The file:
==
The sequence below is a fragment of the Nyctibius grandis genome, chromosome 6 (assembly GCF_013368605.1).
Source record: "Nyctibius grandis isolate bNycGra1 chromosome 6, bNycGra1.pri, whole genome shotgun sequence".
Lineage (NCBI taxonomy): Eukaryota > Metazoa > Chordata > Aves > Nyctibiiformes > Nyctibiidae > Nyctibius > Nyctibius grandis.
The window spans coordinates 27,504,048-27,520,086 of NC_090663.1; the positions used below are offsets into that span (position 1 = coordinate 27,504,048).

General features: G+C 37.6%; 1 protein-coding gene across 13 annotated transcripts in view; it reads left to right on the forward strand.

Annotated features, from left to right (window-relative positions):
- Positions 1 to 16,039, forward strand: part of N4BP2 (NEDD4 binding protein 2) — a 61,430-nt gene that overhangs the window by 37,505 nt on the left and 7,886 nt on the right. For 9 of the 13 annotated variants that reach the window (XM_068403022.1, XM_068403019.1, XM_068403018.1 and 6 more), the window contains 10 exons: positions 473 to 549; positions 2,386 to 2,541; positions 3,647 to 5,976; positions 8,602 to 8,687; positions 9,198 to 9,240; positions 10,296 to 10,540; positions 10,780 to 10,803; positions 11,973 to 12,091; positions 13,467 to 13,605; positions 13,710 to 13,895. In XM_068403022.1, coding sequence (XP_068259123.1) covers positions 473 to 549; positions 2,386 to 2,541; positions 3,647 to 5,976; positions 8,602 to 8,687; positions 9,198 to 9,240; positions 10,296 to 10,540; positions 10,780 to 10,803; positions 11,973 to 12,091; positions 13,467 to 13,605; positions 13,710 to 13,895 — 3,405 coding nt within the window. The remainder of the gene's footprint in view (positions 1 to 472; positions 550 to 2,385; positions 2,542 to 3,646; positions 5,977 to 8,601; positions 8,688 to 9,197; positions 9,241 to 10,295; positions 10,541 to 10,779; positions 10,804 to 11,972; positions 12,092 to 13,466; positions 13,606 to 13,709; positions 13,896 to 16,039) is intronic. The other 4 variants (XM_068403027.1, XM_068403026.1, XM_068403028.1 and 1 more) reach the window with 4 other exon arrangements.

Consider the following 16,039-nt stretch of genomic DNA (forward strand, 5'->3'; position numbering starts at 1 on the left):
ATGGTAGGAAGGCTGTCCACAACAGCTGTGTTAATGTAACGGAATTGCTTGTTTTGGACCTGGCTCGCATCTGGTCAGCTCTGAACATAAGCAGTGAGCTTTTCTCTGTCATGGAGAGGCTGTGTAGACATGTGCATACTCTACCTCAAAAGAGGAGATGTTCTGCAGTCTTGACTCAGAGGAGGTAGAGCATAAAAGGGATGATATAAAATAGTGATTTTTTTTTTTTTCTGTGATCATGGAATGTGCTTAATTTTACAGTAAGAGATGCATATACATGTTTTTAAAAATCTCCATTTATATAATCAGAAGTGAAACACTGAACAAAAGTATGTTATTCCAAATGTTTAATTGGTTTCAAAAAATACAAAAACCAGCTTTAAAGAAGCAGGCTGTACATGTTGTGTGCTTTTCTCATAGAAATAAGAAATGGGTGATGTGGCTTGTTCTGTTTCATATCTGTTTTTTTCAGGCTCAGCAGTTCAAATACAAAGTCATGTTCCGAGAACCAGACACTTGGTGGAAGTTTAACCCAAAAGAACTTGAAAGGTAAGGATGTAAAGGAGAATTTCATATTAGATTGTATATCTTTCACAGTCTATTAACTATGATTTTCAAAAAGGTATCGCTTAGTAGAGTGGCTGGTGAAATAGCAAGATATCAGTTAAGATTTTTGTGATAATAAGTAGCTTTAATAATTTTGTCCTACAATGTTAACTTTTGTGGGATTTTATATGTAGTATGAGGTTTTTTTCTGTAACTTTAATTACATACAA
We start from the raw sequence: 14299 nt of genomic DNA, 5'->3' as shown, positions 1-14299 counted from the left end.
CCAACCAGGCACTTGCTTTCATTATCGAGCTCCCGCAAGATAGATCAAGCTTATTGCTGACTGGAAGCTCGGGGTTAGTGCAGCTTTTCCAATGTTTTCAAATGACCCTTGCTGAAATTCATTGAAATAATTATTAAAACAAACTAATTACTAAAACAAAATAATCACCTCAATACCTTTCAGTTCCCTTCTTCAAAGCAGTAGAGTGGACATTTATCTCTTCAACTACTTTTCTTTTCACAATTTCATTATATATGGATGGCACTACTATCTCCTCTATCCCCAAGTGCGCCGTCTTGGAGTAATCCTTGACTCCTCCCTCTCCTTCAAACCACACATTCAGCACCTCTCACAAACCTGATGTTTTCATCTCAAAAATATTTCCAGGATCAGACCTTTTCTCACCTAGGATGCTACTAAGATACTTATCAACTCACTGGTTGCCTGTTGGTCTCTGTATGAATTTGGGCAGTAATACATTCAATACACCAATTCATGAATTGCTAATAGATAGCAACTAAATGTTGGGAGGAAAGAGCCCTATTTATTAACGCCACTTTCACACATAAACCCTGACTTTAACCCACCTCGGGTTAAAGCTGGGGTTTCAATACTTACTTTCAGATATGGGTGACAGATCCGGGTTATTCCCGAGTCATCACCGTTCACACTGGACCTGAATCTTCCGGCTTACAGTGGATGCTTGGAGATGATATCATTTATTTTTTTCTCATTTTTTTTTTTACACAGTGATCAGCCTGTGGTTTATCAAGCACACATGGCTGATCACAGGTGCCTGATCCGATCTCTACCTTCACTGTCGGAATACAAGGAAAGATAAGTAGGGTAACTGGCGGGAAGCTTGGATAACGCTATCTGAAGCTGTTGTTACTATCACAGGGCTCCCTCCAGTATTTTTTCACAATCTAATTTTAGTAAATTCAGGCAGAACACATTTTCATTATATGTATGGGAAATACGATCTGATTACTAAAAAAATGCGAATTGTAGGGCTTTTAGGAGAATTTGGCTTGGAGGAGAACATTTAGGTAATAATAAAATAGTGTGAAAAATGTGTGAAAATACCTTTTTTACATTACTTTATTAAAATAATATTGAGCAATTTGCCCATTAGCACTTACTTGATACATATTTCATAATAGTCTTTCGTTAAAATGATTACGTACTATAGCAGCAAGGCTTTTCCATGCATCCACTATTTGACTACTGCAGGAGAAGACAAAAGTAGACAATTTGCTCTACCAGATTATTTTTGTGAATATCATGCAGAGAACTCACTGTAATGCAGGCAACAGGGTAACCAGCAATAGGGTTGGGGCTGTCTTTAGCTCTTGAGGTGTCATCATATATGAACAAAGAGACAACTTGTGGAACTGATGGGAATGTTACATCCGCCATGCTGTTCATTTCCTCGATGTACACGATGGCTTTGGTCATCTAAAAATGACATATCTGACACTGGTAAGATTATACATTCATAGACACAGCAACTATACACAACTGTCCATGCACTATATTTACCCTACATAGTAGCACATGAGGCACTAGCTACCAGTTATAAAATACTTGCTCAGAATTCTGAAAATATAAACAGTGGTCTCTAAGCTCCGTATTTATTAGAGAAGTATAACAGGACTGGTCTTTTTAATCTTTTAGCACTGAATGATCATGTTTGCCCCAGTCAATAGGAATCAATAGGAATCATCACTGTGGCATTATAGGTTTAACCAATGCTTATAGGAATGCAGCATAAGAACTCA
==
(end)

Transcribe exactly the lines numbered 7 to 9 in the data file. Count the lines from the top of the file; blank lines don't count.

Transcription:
- Positions 1 to 16,039, forward strand: part of N4BP2 (NEDD4 binding protein 2) — a 61,430-nt gene that overhangs the window by 37,505 nt on the left and 7,886 nt on the right. For 9 of the 13 annotated variants that reach the window (XM_068403022.1, XM_068403019.1, XM_068403018.1 and 6 more), the window contains 10 exons: positions 473 to 549; positions 2,386 to 2,541; positions 3,647 to 5,976; positions 8,602 to 8,687; positions 9,198 to 9,240; positions 10,296 to 10,540; positions 10,780 to 10,803; positions 11,973 to 12,091; positions 13,467 to 13,605; positions 13,710 to 13,895. In XM_068403022.1, coding sequence (XP_068259123.1) covers positions 473 to 549; positions 2,386 to 2,541; positions 3,647 to 5,976; positions 8,602 to 8,687; positions 9,198 to 9,240; positions 10,296 to 10,540; positions 10,780 to 10,803; positions 11,973 to 12,091; positions 13,467 to 13,605; positions 13,710 to 13,895 — 3,405 coding nt within the window. The remainder of the gene's footprint in view (positions 1 to 472; positions 550 to 2,385; positions 2,542 to 3,646; positions 5,977 to 8,601; positions 8,688 to 9,197; positions 9,241 to 10,295; positions 10,541 to 10,779; positions 10,804 to 11,972; positions 12,092 to 13,466; positions 13,606 to 13,709; positions 13,896 to 16,039) is intronic. The other 4 variants (XM_068403027.1, XM_068403026.1, XM_068403028.1 and 1 more) reach the window with 4 other exon arrangements.

Consider the following 16,039-nt stretch of genomic DNA (forward strand, 5'->3'; position numbering starts at 1 on the left):
ATGGTAGGAAGGCTGTCCACAACAGCTGTGTTAATGTAACGGAATTGCTTGTTTTGGACCTGGCTCGCATCTGGTCAGCTCTGAACATAAGCAGTGAGCTTTTCTCTGTCATGGAGAGGCTGTGTAGACATGTGCATACTCTACCTCAAAAGAGGAGATGTTCTGCAGTCTTGACTCAGAGGAGGTAGAGCATAAAAGGGATGATATAAAATAGTGATTTTTTTTTTTTTCTGTGATCATGGAATGTGCTTAATTTTACAGTAAGAGATGCATATACATGTTTTTAAAAATCTCCATTTATATAATCAGAAGTGAAACACTGAACAAAAGTATGTTATTCCAAATGTTTAATTGGTTTCAAAAAATACAAAAACCAGCTTTAAAGAAGCAGGCTGTACATGTTGTGTGCTTTTCTCATAGAAATAAGAAATGGGTGATGTGGCTTGTTCTGTTTCATATCTGTTTTTTTCAGGCTCAGCAGTTCAAATACAAAGTCATGTTCCGAGAACCAGACACTTGGTGGAAGTTTAACCCAAAAGAACTTGAAAGGTAAGGATGTAAAGGAGAATTTCATATTAGATTGTATATCTTTCACAGTCTATTAACTATGATTTTCAAAAAGGTATCGCTTAGTAGAGTGGCTGGTGAAATAGCAAGATATCAGTTAAGATTTTTGTGATAATAAGTAGCTTTAATAATTTTGTCCTACAATGTTAACTTTTGTGGGATTTTATATGTAGTATGAGGTTTTTTTCTGTAACTTTAATTACATACAA